The Content is general information only. It is not intended to constitute legal advice or seek to be the complete and comprehensive statement of the law, nor is it intended to address your specific requirements or provide advice on which reliance should be placed. Mondaq and/or its Contributors and other suppliers make no representations about the suitability of the information contained in the Content for any purpose. All Content provided "as is" without warranty of any kind. Mondaq and/or its Contributors and other suppliers hereby exclude and disclaim all representations, warranties or guarantees with regard to the Content, including all implied warranties and conditions of merchantability, fitness for a particular purpose, title and non-infringement. To the maximum extent permitted by law, Mondaq expressly excludes all representations, warranties, obligations, and liabilities arising out of or in connection with all Content. In no event shall Mondaq and/or its respective suppliers be liable for any special, indirect or consequential damages or any damages whatsoever resulting from loss of use, data or profits, whether in an action of contract, negligence or other tortious action, arising out of or in connection with the use of the Content or performance of Mondaq’s Services.

General

Mondaq may alter or amend these Terms by amending them on the Website. By continuing to Use the Services and/or the Website after such amendment, you will be deemed to have accepted any amendment to these Terms.

These Terms shall be governed by and construed in accordance with the laws of England and Wales and you irrevocably submit to the exclusive jurisdiction of the courts of England and Wales to settle any dispute which may arise out of or in connection with these Terms. If you live outside the United Kingdom, English law shall apply only to the extent that English law shall not deprive you of any legal protection accorded in accordance with the law of the place where you are habitually resident ("Local Law"). In the event English law deprives you of any legal protection which is accorded to you under Local Law, then these terms shall be governed by Local Law and any dispute or claim arising out of or in connection with these Terms shall be subject to the non-exclusive jurisdiction of the courts where you are habitually resident.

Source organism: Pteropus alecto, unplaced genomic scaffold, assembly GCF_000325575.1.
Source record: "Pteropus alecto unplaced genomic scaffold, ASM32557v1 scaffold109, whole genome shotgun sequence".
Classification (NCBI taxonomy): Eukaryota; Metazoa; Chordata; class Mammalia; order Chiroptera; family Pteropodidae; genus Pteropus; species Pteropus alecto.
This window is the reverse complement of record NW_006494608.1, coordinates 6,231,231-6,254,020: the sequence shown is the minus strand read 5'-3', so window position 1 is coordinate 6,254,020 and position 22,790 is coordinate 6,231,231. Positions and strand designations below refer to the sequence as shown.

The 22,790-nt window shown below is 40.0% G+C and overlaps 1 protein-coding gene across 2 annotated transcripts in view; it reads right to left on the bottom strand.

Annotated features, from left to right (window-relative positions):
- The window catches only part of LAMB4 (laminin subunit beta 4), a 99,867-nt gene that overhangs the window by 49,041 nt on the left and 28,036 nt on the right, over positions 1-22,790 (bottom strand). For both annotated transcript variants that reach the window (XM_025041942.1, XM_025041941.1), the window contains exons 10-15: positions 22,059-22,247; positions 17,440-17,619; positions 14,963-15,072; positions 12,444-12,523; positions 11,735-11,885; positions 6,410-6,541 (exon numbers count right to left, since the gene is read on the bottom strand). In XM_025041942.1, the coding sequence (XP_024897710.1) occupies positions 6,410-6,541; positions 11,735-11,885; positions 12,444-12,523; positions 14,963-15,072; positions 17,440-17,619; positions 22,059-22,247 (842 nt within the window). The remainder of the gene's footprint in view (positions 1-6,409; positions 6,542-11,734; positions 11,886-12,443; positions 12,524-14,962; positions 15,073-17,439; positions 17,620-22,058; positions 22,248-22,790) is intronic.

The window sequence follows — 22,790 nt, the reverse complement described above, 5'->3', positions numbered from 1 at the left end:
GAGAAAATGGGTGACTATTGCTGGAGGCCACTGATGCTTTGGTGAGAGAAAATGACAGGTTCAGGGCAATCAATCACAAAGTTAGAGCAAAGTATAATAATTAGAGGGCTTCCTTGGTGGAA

You may print and keep a copy of these Terms, which form the entire agreement between you and Mondaq and supersede any other communications or advertising in respect of the Service and/or the Website.

No delay in exercising or non-exercise by you and/or Mondaq of any of its rights under or in connection with these Terms shall operate as a waiver or release of each of your or Mondaq’s right. Rather, any such waiver or release must be specifically granted in writing signed by the party granting it.

If any part of these Terms is held unenforceable, that part shall be enforced to the maximum extent permissible so as to give effect to the intent of the parties, and the Terms shall continue in full force and effect.

Mondaq shall not incur any liability to you on account of any loss or damage resulting from any delay or failure to perform all or any part of these Terms if such delay or failure is caused, in whole or in part, by events, occurrences, or causes beyond the control of Mondaq. Such events, occurrences or causes will include, without limitation, acts of God, strikes, lockouts, server and network failure, riots, acts of war, earthquakes, fire and explosions.

By clicking Register you state you have read and agree to our Terms and Conditions